Kiteboarding Riding Conditions
How much wind do I need to go kiteboarding?
Generally speaking, the average kiteboarder needs about 12mph of wind to get up and ride. Lighter riders can stay upwind and ride in less wind, while heavier riders (over 200lbs) may need 15mph. Modern race boards and race kites can get a skilled rider ripping in under 10mph, but this is the exception, not the rule.
When is it too windy to head out kiteboarding?
The first part of this question is based on your riding skills. Many pros can go out in winds over 40mph with a small kite and loads of experience. The average rider will start with a kite in the 10-12 meter size range and be able to comfortably kite from about 12-20 mph. Kiteboarding kites changed radically in 2006 when Cabrinha began to push bridled bow kites. Today most kites will allow a skilled rider to push their 10 - 12m kiteboarding kites into the low 20mph wind range. As you progress and own smaller kites, most riders can begin to push the 25-30mph wind range. An important thing to remember is that everything happens twice as fast and twice as hard at 25 versus 17mph. Wind power increases exponentially. Always remember that smaller kites in high winds move much faster than larger kites in light winds. One more thing to consider is your riding area - in many areas the waves grow and become much more powerful as the wind increases.
What other things should I consider in deciding if I can go kiteboarding?
Wind direction - always ride side shore or side-on shore. Offshore wind can blow you out to sea, never to be seen again. Direct onshore winds can lead to serious accidents if something goes wrong.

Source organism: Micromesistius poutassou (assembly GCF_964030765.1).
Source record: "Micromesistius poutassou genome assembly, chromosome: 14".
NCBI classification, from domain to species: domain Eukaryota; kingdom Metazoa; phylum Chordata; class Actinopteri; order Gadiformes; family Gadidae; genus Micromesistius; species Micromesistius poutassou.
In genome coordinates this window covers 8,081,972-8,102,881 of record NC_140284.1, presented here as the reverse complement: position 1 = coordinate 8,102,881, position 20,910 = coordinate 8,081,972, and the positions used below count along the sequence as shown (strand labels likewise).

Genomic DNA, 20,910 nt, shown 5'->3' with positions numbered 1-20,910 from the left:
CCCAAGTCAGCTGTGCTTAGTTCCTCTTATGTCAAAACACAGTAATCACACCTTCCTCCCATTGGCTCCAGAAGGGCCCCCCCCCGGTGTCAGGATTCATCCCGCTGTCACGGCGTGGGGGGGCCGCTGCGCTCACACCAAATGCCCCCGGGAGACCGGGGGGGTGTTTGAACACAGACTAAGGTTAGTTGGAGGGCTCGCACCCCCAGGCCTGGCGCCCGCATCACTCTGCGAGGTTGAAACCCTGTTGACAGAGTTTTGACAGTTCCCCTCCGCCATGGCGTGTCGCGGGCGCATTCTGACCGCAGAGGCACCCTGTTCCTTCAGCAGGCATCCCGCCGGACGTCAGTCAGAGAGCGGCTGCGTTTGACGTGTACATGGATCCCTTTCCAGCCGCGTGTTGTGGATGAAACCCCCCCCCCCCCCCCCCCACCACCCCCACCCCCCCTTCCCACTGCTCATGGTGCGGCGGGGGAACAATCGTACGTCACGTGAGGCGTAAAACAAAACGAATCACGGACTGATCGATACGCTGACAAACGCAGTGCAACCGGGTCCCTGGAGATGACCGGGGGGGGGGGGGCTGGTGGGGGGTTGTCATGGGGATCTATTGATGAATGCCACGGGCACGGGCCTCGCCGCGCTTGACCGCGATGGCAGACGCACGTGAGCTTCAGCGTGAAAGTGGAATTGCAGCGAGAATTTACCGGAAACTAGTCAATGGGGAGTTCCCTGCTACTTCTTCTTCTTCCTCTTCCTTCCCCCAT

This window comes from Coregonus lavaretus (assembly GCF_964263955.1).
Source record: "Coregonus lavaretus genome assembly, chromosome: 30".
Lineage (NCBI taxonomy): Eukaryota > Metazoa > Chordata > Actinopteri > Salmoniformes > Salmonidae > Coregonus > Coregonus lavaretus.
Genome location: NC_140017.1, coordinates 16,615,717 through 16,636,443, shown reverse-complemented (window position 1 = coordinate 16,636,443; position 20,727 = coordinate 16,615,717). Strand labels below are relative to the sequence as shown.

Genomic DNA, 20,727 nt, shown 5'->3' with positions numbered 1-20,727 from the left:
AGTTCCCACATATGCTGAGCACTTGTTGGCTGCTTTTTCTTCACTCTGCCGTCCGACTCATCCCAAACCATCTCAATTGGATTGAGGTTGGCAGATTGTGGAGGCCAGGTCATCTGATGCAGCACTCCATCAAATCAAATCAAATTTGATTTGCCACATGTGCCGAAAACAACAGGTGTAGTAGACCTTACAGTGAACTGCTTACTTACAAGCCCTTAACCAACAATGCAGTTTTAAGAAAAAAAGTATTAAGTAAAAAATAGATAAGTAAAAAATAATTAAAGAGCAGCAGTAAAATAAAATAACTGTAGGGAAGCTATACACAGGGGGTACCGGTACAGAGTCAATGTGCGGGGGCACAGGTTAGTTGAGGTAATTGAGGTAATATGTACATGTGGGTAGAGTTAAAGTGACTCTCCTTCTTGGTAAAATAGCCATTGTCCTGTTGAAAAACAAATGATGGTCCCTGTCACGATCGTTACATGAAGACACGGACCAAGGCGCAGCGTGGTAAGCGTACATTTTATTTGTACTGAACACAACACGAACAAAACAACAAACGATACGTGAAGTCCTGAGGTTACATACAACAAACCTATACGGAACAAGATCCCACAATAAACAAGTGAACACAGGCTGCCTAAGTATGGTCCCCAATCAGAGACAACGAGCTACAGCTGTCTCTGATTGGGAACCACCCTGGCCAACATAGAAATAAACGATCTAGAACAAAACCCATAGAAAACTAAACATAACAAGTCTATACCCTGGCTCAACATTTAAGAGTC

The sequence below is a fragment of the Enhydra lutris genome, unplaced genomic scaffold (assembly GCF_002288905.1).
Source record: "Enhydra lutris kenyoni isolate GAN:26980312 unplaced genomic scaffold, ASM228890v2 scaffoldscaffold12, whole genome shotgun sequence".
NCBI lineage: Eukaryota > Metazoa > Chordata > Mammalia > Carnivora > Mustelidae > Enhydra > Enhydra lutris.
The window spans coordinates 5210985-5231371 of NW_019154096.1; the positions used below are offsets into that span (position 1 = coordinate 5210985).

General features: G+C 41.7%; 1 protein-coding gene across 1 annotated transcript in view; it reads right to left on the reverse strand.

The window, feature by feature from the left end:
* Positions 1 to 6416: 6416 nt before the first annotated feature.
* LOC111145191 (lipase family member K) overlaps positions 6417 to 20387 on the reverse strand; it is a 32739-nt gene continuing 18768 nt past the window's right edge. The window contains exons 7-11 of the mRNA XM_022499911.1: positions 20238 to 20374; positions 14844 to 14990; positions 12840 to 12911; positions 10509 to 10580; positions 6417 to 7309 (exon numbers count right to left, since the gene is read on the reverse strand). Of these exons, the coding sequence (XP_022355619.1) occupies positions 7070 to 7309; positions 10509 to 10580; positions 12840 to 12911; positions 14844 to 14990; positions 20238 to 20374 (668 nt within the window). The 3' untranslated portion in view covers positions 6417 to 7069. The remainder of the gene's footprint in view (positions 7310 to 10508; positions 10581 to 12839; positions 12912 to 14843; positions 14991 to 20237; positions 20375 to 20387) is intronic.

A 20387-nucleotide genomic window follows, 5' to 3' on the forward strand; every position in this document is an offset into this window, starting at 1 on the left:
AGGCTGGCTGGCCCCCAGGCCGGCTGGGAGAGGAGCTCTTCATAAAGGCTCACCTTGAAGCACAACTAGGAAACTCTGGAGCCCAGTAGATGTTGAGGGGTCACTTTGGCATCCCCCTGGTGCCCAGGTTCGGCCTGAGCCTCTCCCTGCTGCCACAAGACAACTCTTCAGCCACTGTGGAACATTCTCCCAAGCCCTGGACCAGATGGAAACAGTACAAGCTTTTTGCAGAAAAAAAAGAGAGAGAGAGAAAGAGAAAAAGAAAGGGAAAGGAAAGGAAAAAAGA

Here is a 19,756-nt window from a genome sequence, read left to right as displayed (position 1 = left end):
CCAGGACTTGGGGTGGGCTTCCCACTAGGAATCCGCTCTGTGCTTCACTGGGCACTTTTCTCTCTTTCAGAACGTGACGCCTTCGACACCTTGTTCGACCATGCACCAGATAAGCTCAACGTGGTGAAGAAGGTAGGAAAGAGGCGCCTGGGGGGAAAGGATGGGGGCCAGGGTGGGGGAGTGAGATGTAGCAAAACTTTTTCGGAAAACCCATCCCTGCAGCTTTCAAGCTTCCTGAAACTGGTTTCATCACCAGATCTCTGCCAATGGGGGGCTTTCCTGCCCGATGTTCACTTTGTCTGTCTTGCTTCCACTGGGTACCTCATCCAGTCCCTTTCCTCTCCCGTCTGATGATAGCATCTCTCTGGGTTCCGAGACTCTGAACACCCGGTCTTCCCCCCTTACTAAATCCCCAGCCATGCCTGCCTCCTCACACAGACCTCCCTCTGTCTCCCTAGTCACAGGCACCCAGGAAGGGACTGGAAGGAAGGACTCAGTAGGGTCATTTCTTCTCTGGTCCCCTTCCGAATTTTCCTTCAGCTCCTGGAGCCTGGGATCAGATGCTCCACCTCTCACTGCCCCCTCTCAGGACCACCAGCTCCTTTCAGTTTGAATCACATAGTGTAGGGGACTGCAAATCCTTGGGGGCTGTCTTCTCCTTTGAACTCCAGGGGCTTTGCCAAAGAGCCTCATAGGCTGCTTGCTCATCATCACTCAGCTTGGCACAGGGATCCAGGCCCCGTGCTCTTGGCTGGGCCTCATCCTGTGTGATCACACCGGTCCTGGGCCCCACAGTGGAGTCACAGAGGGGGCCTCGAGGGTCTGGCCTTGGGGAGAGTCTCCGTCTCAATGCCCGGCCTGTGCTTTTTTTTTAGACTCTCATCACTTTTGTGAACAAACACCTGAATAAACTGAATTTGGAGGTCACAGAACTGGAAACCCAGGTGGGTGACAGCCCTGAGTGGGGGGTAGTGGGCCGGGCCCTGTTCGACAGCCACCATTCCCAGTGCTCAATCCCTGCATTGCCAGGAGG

Wind quality - steady is the key word for new kiteboarders. Strong, gusty winds are not your friends unless you have a high level of experience. In the spring, fall and winter when the air is cold, you will need less wind to ride since air density is increased. Keep this in mind during seasonal weather changes.Waves - New riders are best suited with flat water or waves under 2'. Once you are up and riding, smaller waves are a great new challenge and really fun to play with. Once the waves move over 3-4' you will need to raise your kiteboarding skills to have fun and not trash your gear.
Preferred Wind Directions:
- Side-onshore winds are the best bet for new riders. They allow you to travel away from shore on your outbound tack and they make it very easy to get back to shore if your kite drops into the water and you can't re-launch.
- Sideshore winds run parallel to the shoreline. These are great winds for new riders because they often keep wave action small and still allow for easy outbound and inbound riding.
What conditions should I avoid while kiteboarding?
Strong weather systems consisting of thunderstorms, large black clouds and strong gusty winds. These are the conditions when most kiteboarding accidents happen. Always keep your eye to the sky when riding in frontal driven winds. Lighting can travel 40 miles and your kiteboarding kite is the highest object in the sky.